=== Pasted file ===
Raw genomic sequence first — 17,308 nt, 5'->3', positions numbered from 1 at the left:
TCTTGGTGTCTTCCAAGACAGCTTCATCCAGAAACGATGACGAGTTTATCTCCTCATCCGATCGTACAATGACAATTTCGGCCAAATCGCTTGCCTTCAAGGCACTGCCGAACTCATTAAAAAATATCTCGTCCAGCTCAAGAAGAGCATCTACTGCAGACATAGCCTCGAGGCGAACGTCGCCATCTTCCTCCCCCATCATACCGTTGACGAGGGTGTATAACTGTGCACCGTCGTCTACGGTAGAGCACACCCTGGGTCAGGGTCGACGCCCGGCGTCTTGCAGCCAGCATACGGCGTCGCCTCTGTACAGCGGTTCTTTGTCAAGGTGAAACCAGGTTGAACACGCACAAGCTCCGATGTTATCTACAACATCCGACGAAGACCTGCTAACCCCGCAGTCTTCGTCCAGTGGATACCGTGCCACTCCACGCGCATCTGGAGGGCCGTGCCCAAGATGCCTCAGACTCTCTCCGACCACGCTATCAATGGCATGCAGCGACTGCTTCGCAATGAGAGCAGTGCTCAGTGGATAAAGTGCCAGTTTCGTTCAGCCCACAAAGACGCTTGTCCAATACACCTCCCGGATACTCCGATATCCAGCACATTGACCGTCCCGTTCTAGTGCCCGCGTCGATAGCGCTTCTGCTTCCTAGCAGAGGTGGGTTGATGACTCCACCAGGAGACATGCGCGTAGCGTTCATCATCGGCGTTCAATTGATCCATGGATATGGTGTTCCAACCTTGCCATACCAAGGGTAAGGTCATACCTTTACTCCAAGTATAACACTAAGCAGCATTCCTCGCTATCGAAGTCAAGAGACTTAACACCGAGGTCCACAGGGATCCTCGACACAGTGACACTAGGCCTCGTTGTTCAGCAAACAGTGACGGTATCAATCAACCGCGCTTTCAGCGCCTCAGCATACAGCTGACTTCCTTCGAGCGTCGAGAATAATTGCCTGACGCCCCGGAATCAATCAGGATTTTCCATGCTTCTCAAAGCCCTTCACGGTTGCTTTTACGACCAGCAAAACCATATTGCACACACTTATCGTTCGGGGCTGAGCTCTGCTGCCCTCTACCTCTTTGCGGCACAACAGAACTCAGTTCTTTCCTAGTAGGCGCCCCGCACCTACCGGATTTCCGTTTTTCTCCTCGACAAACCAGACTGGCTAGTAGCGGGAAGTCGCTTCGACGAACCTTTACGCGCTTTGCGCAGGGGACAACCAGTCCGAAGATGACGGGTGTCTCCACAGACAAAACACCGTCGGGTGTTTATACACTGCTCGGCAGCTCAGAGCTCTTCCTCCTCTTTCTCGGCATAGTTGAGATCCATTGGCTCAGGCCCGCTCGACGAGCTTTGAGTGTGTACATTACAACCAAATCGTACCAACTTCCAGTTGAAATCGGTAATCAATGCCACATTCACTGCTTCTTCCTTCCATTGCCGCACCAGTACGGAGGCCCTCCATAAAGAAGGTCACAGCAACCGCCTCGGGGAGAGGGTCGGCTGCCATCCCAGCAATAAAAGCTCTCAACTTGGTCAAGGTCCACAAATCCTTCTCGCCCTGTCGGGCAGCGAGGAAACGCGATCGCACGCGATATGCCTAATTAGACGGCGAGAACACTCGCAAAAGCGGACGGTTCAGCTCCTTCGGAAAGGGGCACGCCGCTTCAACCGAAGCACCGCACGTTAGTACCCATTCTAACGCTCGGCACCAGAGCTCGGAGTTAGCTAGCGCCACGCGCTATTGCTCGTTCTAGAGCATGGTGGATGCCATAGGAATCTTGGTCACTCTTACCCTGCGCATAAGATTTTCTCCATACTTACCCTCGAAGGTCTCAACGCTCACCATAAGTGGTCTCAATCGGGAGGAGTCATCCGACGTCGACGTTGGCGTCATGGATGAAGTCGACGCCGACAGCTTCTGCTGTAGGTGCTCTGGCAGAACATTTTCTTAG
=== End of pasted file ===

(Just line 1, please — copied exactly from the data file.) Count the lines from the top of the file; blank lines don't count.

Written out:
Raw genomic sequence first — 17,308 nt, 5'->3', positions numbered from 1 at the left: